Iceland was firmly on the pro-whaling side in 1982 when the IWC proposed a moratorium on commercial whaling in the interests of preventing the imminent extinction of the great whales. Under strong political pressure, Iceland decided to abide by the ban, in principle. However, like Japan, Iceland continued whaling from 1985 to 1989 under a “scientific research” loophole. When economic pressure threatened its valuable seafood industry exports, Iceland stopped whaling and withdrew from the IWC in 1992. Amidst controversy, it rejoined the commission and resumed whaling in 2003. Iceland’s whalers have killed more than 1,500 fin and minke whales since then.

It appears all of that is behind us now, leaving only two countries, Japan and Norway, that still defiantly and cruelly persist with commercial whaling. Norway’s whaling industry has been declining of late; whalers there killed 575 whales, half of their allotted quota, in 2019. In Japan, observers have pointed to increasing ambivalence within the government about the hefty subsidies that sustain whaling. We hope that government and corporate stakeholders in these two nations are following the developments in Iceland and that they follow suit in ending this cruel and outmoded practice once and for all.

Follow Kitty Block on Twitter @HSUSKittyBlock.

Categories
Wildlife/Marine Mammals

Subscribe to the Blog

Enter your email address below to receive updates each time we publish new content.

7 Comments

Trackback URL | Comments RSS Feed

  1. Alan Alejandro Maldonado Ortiz says:

    Esto tiene que acabar ya no podemos esperar más tiempo todavía dos años de violencia en injustamente? esto tiene que acabar de una vez

  2. Amy says:

    Whaling is barbaric and extremely cruel. Whales deserve better than that. Lets’ end all whaling together permanently!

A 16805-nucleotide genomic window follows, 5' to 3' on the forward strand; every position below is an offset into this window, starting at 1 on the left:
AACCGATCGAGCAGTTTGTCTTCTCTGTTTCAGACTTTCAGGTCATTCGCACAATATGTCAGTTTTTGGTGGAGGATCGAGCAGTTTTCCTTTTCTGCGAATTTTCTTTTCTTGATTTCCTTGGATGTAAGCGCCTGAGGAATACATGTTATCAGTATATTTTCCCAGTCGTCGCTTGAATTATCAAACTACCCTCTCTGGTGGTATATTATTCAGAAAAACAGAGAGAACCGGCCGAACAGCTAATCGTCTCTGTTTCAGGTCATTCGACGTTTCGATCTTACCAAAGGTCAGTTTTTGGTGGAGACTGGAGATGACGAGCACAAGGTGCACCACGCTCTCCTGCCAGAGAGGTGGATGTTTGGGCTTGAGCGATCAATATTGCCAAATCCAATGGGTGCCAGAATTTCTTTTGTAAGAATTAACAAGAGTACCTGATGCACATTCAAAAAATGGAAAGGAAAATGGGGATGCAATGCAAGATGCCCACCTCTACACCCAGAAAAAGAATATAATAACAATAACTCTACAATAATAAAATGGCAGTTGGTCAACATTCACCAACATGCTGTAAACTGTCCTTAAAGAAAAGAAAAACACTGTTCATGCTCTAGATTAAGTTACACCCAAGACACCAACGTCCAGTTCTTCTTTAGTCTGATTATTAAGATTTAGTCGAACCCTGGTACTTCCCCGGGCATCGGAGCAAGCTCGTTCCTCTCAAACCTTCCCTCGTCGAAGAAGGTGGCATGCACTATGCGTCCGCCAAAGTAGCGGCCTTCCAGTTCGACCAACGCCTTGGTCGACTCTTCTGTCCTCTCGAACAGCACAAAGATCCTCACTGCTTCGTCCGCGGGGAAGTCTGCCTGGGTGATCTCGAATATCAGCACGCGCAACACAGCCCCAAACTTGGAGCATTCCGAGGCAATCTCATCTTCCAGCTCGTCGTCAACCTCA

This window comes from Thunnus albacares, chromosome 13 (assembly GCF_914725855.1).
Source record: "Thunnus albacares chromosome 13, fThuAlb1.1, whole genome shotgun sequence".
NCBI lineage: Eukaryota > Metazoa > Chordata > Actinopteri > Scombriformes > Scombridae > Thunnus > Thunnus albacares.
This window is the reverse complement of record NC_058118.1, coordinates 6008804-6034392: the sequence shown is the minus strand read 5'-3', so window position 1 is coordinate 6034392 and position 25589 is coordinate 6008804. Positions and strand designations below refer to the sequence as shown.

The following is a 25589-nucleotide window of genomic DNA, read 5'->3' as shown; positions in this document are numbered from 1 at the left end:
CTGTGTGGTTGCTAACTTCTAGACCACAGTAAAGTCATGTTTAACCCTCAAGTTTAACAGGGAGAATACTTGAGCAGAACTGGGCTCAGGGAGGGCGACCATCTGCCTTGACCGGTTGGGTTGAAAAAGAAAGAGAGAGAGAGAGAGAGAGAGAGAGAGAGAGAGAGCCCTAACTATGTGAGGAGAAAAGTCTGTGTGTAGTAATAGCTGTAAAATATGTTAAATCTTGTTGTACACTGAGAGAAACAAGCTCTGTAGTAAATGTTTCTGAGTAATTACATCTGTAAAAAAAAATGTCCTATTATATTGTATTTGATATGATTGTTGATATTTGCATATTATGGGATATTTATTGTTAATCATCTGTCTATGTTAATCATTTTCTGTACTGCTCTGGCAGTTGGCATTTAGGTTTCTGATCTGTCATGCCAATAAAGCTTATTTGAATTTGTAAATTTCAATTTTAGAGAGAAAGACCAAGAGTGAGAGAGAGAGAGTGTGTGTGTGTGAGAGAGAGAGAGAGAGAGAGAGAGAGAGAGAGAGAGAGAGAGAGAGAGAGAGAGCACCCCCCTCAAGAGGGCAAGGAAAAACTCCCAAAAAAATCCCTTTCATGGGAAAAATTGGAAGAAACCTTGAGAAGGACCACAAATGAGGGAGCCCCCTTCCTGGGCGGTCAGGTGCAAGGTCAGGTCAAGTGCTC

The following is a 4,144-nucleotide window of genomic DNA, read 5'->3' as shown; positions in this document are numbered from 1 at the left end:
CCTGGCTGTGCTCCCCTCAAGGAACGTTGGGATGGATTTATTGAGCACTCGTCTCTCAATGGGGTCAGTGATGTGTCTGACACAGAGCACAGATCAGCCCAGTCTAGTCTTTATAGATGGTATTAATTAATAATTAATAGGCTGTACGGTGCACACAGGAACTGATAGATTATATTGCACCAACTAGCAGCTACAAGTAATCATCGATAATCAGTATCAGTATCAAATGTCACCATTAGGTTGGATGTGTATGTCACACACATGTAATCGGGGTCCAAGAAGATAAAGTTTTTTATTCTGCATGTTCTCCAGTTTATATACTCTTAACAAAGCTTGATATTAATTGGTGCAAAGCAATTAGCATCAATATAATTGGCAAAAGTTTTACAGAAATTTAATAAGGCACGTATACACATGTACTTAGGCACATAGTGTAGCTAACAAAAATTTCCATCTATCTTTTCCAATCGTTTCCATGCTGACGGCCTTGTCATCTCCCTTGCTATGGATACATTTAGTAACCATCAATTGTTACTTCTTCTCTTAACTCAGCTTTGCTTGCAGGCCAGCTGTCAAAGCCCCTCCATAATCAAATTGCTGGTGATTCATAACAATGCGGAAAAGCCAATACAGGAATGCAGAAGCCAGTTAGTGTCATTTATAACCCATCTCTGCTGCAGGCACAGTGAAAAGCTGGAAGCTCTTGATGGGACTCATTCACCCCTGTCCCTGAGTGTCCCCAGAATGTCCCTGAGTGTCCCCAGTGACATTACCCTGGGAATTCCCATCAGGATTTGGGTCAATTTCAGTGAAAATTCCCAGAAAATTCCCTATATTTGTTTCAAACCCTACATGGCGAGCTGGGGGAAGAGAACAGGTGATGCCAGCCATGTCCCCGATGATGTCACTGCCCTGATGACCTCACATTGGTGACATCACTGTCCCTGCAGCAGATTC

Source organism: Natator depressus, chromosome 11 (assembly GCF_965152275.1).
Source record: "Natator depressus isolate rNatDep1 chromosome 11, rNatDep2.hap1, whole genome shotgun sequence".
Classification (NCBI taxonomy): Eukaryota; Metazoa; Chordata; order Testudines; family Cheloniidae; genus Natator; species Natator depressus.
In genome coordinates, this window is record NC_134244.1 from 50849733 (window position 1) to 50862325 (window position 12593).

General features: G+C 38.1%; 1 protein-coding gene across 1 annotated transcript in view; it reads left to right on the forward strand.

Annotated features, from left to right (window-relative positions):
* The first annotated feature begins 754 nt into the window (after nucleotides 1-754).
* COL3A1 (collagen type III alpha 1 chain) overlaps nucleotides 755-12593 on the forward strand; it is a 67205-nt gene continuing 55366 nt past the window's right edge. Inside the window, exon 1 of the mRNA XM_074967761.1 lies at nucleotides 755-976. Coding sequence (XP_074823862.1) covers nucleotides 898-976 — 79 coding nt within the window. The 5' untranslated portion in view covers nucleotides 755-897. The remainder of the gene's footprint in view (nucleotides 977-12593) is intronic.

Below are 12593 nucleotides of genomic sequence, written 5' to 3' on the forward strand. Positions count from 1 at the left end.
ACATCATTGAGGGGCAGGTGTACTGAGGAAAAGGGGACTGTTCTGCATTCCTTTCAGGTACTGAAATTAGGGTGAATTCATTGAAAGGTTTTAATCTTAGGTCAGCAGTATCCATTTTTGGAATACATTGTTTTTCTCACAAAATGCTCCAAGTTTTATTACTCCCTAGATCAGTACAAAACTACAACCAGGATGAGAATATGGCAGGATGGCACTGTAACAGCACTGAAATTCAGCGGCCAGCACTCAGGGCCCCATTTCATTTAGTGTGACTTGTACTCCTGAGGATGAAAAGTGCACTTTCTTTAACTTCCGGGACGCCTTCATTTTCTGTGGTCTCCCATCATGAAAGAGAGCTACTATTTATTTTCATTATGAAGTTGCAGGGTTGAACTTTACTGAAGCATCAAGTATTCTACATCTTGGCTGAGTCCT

3. Brenda Robinson says:

    Why not stop in 2022.

  4. ildiko racho says:

    Good for Iceland. Finally good sense prevails. Norway and Japan now need to come to their senses and stop this practice.

  5. Teresa Hall says:

    This is wonderful news for Fin and Minke whales, worth far more to Iceland’s tourist industry than to the outmoded hunting and killing industry reminiscent of another unenlightened and destructive time towards these magnificent denizens of the deep.

  6. Emily Oikonomopoulou says:

    Congratulations! Good for Iceland. Finally good sense prevails! Norway and Japan now need to come to their senses and stop this practice.

  7. Joe Shephard says:

    This is bad news. Eating whale steak was one of my favorite memories from my visit there. They have a long tradition of whaling and they only harvested whales that are not endangered.

Share a Comment

The HSUS encourages open discussion, and we invite you to share your opinion on our issues. By participating on this page, you are agreeing to our commenting policy.
Please enter your name and email address below before commenting. Your email address will not be published.

Top